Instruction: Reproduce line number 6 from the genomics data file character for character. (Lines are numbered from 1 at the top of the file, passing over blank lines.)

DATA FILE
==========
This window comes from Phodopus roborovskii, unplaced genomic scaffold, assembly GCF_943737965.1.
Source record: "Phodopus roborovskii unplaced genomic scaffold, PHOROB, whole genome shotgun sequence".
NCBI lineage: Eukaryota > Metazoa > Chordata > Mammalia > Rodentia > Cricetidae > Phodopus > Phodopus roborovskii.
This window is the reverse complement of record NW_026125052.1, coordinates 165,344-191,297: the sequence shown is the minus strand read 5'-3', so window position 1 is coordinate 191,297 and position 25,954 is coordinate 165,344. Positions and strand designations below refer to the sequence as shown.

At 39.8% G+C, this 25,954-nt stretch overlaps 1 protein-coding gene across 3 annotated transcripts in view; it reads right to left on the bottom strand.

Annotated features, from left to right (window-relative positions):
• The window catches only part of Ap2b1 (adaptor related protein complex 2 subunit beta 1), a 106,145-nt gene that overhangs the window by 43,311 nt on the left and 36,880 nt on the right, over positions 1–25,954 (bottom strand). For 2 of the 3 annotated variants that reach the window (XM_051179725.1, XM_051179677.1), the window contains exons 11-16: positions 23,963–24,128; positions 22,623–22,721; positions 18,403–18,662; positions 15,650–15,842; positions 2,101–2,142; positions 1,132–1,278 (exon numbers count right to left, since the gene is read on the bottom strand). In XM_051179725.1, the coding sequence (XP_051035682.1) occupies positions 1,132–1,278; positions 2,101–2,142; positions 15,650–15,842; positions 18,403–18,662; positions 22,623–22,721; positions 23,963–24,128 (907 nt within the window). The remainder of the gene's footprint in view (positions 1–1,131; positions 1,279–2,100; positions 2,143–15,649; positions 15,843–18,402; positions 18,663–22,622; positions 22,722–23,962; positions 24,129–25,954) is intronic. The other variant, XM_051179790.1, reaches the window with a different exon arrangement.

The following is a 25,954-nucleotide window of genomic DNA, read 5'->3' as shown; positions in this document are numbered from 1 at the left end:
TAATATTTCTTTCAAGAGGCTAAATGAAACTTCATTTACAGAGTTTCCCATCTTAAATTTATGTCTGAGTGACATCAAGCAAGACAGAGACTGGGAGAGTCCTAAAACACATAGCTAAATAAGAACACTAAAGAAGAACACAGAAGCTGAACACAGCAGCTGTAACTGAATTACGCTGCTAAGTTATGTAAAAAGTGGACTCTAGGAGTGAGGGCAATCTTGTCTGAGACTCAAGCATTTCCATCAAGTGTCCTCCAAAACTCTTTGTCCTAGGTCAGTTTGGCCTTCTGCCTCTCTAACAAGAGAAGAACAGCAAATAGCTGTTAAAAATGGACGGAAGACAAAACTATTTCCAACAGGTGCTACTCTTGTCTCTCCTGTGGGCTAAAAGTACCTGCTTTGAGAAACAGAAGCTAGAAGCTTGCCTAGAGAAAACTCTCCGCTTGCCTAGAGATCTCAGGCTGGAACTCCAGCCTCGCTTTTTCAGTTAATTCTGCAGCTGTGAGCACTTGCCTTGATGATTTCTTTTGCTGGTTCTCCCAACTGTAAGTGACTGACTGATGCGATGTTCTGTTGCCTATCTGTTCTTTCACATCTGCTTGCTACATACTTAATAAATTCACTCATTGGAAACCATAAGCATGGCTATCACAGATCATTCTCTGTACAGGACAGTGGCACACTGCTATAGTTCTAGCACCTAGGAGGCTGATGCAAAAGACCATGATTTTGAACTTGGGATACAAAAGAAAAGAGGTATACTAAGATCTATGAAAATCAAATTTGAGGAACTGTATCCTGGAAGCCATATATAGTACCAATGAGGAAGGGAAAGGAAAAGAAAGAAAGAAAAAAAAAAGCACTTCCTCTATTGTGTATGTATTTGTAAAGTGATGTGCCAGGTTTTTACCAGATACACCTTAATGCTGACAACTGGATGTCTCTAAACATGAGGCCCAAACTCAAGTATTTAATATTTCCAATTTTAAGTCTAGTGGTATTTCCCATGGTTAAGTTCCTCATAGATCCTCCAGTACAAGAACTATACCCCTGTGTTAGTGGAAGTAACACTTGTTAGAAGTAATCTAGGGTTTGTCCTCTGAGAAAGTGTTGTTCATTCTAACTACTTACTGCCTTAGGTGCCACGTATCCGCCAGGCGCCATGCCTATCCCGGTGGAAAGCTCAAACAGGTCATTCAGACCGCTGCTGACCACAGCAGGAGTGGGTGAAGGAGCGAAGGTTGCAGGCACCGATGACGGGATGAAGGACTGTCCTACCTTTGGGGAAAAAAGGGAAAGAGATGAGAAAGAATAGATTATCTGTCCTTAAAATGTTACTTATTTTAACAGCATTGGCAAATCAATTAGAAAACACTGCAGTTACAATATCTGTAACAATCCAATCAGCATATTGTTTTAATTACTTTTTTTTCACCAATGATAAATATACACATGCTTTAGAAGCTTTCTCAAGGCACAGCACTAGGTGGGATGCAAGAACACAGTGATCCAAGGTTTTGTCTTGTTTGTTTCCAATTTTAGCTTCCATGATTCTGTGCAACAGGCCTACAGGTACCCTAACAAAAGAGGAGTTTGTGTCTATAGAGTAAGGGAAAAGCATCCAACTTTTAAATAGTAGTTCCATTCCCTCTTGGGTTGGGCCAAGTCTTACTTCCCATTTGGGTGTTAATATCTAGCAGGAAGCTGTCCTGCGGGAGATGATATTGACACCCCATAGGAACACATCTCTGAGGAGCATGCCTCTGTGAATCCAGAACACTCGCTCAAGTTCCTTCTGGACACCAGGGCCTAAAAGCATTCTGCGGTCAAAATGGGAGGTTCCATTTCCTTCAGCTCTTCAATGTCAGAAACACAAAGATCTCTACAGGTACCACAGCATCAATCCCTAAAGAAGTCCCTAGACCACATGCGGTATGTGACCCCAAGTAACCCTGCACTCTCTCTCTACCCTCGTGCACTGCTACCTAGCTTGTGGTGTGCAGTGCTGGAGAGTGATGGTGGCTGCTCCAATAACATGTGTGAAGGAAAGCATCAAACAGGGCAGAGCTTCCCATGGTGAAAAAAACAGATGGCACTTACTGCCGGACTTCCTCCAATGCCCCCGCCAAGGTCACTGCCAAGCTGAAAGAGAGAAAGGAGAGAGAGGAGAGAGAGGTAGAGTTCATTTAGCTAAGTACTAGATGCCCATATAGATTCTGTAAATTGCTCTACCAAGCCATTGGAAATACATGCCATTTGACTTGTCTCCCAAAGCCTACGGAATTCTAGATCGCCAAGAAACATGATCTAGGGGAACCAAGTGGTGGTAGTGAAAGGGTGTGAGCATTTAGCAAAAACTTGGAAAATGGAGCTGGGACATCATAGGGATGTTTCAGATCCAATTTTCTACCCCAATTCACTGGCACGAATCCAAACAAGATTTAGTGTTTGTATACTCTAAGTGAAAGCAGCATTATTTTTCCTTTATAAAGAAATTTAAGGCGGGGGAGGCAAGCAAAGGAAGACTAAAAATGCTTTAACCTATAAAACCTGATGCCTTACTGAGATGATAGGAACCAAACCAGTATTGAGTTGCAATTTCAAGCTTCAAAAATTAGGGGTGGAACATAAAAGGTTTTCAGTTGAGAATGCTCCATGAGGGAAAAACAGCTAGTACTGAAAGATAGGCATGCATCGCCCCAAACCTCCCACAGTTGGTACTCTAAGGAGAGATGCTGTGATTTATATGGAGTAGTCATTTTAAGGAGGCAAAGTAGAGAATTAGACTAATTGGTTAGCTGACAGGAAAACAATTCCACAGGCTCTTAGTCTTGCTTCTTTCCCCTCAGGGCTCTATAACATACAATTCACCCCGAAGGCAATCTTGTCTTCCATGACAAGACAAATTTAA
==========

Annotated features, from left to right (window-relative positions):